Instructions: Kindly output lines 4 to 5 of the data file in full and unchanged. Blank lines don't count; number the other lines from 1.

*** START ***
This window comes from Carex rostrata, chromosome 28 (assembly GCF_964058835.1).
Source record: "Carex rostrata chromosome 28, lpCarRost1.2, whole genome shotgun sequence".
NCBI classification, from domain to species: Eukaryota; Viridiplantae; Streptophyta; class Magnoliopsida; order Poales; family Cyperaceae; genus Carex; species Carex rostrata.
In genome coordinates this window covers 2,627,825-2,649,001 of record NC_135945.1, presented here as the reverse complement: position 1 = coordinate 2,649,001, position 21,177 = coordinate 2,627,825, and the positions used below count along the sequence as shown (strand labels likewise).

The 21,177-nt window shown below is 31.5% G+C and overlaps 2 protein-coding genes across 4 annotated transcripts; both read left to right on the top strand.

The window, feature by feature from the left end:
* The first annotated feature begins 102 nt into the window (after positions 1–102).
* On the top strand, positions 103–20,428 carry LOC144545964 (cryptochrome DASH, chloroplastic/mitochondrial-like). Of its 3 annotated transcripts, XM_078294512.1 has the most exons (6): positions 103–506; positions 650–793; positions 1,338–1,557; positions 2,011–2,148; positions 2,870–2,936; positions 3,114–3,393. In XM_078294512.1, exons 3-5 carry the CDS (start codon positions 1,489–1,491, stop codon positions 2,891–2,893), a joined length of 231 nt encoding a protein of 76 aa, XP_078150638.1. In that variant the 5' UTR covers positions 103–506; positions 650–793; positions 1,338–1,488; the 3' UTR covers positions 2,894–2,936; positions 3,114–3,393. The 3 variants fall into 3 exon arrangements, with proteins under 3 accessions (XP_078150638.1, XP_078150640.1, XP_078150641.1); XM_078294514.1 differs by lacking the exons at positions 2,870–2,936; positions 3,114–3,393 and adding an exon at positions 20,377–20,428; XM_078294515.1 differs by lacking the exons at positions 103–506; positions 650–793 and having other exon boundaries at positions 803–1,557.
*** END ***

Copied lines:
In genome coordinates this window covers 2,627,825-2,649,001 of record NC_135945.1, presented here as the reverse complement: position 1 = coordinate 2,649,001, position 21,177 = coordinate 2,627,825, and the positions used below count along the sequence as shown (strand labels likewise).

The 21,177-nt window shown below is 31.5% G+C and overlaps 2 protein-coding genes across 4 annotated transcripts; both read left to right on the top strand.